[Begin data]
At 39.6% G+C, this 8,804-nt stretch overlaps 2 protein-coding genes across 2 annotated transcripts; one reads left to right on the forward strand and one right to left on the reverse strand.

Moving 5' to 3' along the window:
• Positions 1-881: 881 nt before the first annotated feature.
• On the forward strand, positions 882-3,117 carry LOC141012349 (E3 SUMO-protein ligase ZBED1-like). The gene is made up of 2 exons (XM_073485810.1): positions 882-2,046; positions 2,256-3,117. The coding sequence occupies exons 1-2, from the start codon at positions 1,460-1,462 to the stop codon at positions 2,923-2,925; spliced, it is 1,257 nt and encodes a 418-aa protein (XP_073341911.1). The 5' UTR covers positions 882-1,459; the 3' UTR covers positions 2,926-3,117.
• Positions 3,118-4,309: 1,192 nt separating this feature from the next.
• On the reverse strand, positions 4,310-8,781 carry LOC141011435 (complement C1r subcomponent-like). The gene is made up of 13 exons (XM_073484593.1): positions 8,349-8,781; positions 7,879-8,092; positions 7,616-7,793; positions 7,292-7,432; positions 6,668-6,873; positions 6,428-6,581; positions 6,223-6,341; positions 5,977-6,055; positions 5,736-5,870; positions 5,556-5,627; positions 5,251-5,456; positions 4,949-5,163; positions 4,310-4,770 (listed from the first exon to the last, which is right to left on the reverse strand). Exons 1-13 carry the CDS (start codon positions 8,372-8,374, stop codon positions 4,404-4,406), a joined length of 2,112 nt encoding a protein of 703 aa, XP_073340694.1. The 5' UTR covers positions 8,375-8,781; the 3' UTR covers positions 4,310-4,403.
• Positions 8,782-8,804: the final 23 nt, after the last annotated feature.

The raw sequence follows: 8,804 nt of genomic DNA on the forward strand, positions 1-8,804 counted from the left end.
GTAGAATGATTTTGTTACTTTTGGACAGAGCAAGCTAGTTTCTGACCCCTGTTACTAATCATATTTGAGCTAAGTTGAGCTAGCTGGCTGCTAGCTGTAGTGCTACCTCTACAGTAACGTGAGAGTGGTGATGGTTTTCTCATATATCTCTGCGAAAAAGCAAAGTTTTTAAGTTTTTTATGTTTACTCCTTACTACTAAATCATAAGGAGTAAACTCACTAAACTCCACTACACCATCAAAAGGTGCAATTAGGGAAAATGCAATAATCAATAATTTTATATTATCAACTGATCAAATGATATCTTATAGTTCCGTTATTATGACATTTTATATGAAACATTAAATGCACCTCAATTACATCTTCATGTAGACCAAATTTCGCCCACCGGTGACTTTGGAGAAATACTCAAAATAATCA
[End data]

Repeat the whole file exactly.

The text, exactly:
At 39.6% G+C, this 8,804-nt stretch overlaps 2 protein-coding genes across 2 annotated transcripts; one reads left to right on the forward strand and one right to left on the reverse strand.

Moving 5' to 3' along the window:
• Positions 1-881: 881 nt before the first annotated feature.
• On the forward strand, positions 882-3,117 carry LOC141012349 (E3 SUMO-protein ligase ZBED1-like). The gene is made up of 2 exons (XM_073485810.1): positions 882-2,046; positions 2,256-3,117. The coding sequence occupies exons 1-2, from the start codon at positions 1,460-1,462 to the stop codon at positions 2,923-2,925; spliced, it is 1,257 nt and encodes a 418-aa protein (XP_073341911.1). The 5' UTR covers positions 882-1,459; the 3' UTR covers positions 2,926-3,117.
• Positions 3,118-4,309: 1,192 nt separating this feature from the next.
• On the reverse strand, positions 4,310-8,781 carry LOC141011435 (complement C1r subcomponent-like). The gene is made up of 13 exons (XM_073484593.1): positions 8,349-8,781; positions 7,879-8,092; positions 7,616-7,793; positions 7,292-7,432; positions 6,668-6,873; positions 6,428-6,581; positions 6,223-6,341; positions 5,977-6,055; positions 5,736-5,870; positions 5,556-5,627; positions 5,251-5,456; positions 4,949-5,163; positions 4,310-4,770 (listed from the first exon to the last, which is right to left on the reverse strand). Exons 1-13 carry the CDS (start codon positions 8,372-8,374, stop codon positions 4,404-4,406), a joined length of 2,112 nt encoding a protein of 703 aa, XP_073340694.1. The 5' UTR covers positions 8,375-8,781; the 3' UTR covers positions 4,310-4,403.
• Positions 8,782-8,804: the final 23 nt, after the last annotated feature.

The raw sequence follows: 8,804 nt of genomic DNA on the forward strand, positions 1-8,804 counted from the left end.
GTAGAATGATTTTGTTACTTTTGGACAGAGCAAGCTAGTTTCTGACCCCTGTTACTAATCATATTTGAGCTAAGTTGAGCTAGCTGGCTGCTAGCTGTAGTGCTACCTCTACAGTAACGTGAGAGTGGTGATGGTTTTCTCATATATCTCTGCGAAAAAGCAAAGTTTTTAAGTTTTTTATGTTTACTCCTTACTACTAAATCATAAGGAGTAAACTCACTAAACTCCACTACACCATCAAAAGGTGCAATTAGGGAAAATGCAATAATCAATAATTTTATATTATCAACTGATCAAATGATATCTTATAGTTCCGTTATTATGACATTTTATATGAAACATTAAATGCACCTCAATTACATCTTCATGTAGACCAAATTTCGCCCACCGGTGACTTTGGAGAAATACTCAAAATAATCA